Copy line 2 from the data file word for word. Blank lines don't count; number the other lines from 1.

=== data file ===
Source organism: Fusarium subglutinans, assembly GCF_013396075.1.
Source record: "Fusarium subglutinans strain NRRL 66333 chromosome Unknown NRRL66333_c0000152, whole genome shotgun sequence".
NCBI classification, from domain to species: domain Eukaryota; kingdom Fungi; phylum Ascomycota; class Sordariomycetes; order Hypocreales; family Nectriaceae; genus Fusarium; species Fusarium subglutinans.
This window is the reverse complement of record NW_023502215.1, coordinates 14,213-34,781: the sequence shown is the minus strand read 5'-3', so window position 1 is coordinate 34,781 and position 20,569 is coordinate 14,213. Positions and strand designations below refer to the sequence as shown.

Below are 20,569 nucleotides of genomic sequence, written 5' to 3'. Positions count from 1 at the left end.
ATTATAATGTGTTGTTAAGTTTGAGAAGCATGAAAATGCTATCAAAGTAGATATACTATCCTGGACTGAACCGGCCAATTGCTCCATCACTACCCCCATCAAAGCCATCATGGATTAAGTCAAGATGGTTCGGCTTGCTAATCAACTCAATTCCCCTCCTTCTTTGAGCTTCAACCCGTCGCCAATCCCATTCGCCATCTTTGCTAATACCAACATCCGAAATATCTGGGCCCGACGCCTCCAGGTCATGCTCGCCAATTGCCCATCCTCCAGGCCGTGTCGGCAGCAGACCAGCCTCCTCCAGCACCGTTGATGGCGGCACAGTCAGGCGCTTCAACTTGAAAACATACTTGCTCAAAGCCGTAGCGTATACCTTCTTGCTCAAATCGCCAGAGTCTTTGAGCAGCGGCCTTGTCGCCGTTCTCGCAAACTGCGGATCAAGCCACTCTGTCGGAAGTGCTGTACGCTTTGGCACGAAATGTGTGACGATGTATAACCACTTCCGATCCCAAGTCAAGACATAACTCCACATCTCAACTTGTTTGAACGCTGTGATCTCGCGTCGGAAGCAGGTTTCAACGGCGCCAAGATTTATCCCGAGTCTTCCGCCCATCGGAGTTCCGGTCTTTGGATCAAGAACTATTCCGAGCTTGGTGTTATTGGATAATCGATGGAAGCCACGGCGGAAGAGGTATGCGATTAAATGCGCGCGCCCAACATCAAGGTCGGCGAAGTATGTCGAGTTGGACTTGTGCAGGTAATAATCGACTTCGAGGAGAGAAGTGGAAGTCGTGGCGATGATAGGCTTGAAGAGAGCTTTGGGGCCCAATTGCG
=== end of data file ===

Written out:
Source record: "Fusarium subglutinans strain NRRL 66333 chromosome Unknown NRRL66333_c0000152, whole genome shotgun sequence".